Description of iShares Global Comm Services ETF

iShares Global Comm Services ETF

Statistics of iShares Global Comm Services ETF (YTD)

What do these metrics mean? [Read More] [Hide]

TotalReturn:

'Total return is the amount of value an investor earns from a security over a specific period, typically one year, when all distributions are reinvested. Total return is expressed as a percentage of the amount invested. For example, a total return of 20% means the security increased by 20% of its original value due to a price increase, distribution of dividends (if a stock), coupons (if a bond) or capital gains (if a fund). Total return is a strong measure of an investment’s overall performance.'

Using this definition on our asset we see for example:
  • Compared with the benchmark SPY (68.7%) in the period of the last 5 years, the total return of 10.2% of iShares Global Comm Services ETF is lower, thus worse.
  • During the last 3 years, the total return, or increase in value is 5.6%, which is lower, thus worse than the value of 47.9% from the benchmark.

CAGR:

'The compound annual growth rate (CAGR) is a useful measure of growth over multiple time periods. It can be thought of as the growth rate that gets you from the initial investment value to the ending investment value if you assume that the investment has been compounding over the time period.'

Which means for our asset as example:
  • The annual performance (CAGR) over 5 years of iShares Global Comm Services ETF is 2%, which is smaller, thus worse compared to the benchmark SPY (11%) in the same period.
  • Compared with SPY (14%) in the period of the last 3 years, the compounded annual growth rate (CAGR) of 1.8% is lower, thus worse.

Volatility:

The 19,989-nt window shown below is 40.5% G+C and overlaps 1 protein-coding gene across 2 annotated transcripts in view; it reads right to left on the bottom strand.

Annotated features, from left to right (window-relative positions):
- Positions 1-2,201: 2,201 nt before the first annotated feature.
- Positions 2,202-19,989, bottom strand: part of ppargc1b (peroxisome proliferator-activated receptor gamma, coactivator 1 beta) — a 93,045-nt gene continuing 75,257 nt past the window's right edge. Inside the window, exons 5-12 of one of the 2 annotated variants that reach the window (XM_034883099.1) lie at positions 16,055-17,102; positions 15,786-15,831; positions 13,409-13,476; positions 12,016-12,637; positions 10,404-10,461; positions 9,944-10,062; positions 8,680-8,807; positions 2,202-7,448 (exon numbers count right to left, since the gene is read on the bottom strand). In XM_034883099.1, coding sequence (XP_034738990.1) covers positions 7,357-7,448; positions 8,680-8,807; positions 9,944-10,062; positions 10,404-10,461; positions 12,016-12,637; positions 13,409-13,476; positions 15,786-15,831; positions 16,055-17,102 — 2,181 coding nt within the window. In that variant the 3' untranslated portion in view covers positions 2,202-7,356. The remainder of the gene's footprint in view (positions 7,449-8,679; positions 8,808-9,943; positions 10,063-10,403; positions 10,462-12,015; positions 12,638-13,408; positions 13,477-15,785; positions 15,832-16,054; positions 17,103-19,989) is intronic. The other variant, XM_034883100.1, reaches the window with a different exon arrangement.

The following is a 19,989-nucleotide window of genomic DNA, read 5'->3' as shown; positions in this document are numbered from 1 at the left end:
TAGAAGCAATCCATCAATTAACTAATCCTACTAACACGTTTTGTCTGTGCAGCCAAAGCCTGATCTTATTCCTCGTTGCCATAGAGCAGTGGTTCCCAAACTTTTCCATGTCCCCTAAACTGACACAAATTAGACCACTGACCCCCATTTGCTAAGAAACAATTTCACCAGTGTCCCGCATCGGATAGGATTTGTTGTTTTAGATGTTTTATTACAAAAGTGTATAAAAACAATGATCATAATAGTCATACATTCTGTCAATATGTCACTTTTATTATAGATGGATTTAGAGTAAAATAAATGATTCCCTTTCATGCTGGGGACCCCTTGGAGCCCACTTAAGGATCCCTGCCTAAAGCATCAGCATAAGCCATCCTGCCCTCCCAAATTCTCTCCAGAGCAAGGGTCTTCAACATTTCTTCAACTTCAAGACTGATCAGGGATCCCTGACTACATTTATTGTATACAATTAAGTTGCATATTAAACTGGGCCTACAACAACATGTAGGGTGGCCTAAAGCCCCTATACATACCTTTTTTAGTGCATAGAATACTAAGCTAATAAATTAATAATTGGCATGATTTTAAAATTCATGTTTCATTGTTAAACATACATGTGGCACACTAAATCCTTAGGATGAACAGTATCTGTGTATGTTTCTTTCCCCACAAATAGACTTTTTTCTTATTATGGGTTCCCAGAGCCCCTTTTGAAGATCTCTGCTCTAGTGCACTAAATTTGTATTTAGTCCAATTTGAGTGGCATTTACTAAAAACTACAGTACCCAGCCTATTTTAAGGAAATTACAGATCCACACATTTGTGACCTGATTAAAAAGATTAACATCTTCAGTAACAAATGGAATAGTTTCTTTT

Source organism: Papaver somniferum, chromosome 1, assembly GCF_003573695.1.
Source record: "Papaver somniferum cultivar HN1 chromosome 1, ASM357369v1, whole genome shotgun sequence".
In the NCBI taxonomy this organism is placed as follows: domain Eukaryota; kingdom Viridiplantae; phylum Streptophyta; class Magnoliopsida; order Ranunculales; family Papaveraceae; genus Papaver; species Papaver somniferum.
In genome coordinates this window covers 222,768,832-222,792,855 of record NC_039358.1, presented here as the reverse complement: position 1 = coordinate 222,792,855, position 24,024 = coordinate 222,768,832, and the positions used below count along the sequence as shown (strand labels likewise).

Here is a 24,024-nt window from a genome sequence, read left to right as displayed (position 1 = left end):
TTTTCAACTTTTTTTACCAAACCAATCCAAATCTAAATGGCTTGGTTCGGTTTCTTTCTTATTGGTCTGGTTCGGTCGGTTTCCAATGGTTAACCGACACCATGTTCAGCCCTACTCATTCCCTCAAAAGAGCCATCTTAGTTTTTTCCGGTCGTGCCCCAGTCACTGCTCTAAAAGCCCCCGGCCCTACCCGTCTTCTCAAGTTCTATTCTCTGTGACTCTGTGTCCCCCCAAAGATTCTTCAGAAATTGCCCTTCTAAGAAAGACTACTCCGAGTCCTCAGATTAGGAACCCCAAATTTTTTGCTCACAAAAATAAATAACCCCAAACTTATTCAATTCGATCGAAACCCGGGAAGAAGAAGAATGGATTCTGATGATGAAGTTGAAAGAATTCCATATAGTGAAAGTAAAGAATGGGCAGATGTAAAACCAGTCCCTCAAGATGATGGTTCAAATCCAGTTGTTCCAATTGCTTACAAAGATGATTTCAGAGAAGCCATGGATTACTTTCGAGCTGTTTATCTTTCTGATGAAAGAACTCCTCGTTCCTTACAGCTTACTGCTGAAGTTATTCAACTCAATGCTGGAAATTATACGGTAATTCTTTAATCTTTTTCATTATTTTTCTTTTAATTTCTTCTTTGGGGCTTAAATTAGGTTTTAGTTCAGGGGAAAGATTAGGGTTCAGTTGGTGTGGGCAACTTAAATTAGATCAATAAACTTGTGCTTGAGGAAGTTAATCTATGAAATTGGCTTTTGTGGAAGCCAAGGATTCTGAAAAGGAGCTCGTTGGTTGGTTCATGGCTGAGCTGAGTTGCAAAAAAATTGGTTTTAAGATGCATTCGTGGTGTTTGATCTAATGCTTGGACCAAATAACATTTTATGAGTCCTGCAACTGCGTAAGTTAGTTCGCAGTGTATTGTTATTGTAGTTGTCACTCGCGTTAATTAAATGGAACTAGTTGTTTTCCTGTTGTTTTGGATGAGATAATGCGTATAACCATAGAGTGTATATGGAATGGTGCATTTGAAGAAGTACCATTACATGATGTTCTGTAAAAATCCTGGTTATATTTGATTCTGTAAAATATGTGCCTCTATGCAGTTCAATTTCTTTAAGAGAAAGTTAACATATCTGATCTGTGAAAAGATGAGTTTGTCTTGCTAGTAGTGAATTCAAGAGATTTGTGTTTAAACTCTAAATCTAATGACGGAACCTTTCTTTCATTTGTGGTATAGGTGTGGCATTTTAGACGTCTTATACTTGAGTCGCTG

'In finance, volatility (symbol σ) is the degree of variation of a trading price series over time as measured by the standard deviation of logarithmic returns. Historic volatility measures a time series of past market prices. Implied volatility looks forward in time, being derived from the market price of a market-traded derivative (in particular, an option). Commonly, the higher the volatility, the riskier the security.'

Which means for our asset as example:
  • Compared with the benchmark SPY (13.3%) in the period of the last 5 years, the volatility of 13.4% of iShares Global Comm Services ETF is larger, thus worse.
  • Looking at historical 30 days volatility in of 13.1% in the period of the last 3 years, we see it is relatively greater, thus worse in comparison to SPY (12.5%).

DownVol:

'The downside volatility is similar to the volatility, or standard deviation, but only takes losing/negative periods into account.'

Applying this definition to our asset in some examples:
  • Compared with the benchmark SPY (14.6%) in the period of the last 5 years, the downside risk of 14% of iShares Global Comm Services ETF is lower, thus better.
  • Compared with SPY (14.2%) in the period of the last 3 years, the downside volatility of 14.1% is smaller, thus better.

Sharpe:

'The Sharpe ratio was developed by Nobel laureate William F. Sharpe, and is used to help investors understand the return of an investment compared to its risk. The ratio is the average return earned in excess of the risk-free rate per unit of volatility or total risk. Subtracting the risk-free rate from the mean return allows an investor to better isolate the profits associated with risk-taking activities. One intuition of this calculation is that a portfolio engaging in 'zero risk' investments, such as the purchase of U.S. Treasury bills (for which the expected return is the risk-free rate), has a Sharpe ratio of exactly zero. Generally, the greater the value of the Sharpe ratio, the more attractive the risk-adjusted return.'

Using this definition on our asset we see for example:
  • Compared with the benchmark SPY (0.64) in the period of the last 5 years, the risk / return profile (Sharpe) of -0.04 of iShares Global Comm Services ETF is lower, thus worse.
  • Compared with SPY (0.91) in the period of the last 3 years, the risk / return profile (Sharpe) of -0.05 is lower, thus worse.

Sortino:

'The Sortino ratio, a variation of the Sharpe ratio only factors in the downside, or negative volatility, rather than the total volatility used in calculating the Sharpe ratio. The theory behind the Sortino variation is that upside volatility is a plus for the investment, and it, therefore, should not be included in the risk calculation. Therefore, the Sortino ratio takes upside volatility out of the equation and uses only the downside standard deviation in its calculation instead of the total standard deviation that is used in calculating the Sharpe ratio.'